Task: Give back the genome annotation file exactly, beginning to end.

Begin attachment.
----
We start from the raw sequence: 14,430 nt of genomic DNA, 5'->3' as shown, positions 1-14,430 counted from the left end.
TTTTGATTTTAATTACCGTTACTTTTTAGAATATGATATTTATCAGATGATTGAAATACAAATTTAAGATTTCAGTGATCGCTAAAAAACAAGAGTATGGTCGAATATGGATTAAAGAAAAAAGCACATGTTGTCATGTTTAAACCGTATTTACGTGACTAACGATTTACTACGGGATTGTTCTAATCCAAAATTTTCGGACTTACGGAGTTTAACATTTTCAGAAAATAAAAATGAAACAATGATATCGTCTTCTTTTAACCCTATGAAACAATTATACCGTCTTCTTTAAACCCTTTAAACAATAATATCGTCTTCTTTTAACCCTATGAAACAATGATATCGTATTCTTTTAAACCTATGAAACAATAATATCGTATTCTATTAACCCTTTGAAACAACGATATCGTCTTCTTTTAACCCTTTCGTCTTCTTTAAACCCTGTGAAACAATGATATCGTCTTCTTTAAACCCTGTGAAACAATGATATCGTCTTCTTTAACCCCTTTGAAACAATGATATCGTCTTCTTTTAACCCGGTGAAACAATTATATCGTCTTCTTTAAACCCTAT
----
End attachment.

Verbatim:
We start from the raw sequence: 14,430 nt of genomic DNA, 5'->3' as shown, positions 1-14,430 counted from the left end.
TTTTGATTTTAATTACCGTTACTTTTTAGAATATGATATTTATCAGATGATTGAAATACAAATTTAAGATTTCAGTGATCGCTAAAAAACAAGAGTATGGTCGAATATGGATTAAAGAAAAAAGCACATGTTGTCATGTTTAAACCGTATTTACGTGACTAACGATTTACTACGGGATTGTTCTAATCCAAAATTTTCGGACTTACGGAGTTTAACATTTTCAGAAAATAAAAATGAAACAATGATATCGTCTTCTTTTAACCCTATGAAACAATTATACCGTCTTCTTTAAACCCTTTAAACAATAATATCGTCTTCTTTTAACCCTATGAAACAATGATATCGTATTCTTTTAAACCTATGAAACAATAATATCGTATTCTATTAACCCTTTGAAACAACGATATCGTCTTCTTTTAACCCTTTCGTCTTCTTTAAACCCTGTGAAACAATGATATCGTCTTCTTTAAACCCTGTGAAACAATGATATCGTCTTCTTTAACCCCTTTGAAACAATGATATCGTCTTCTTTTAACCCGGTGAAACAATTATATCGTCTTCTTTAAACCCTAT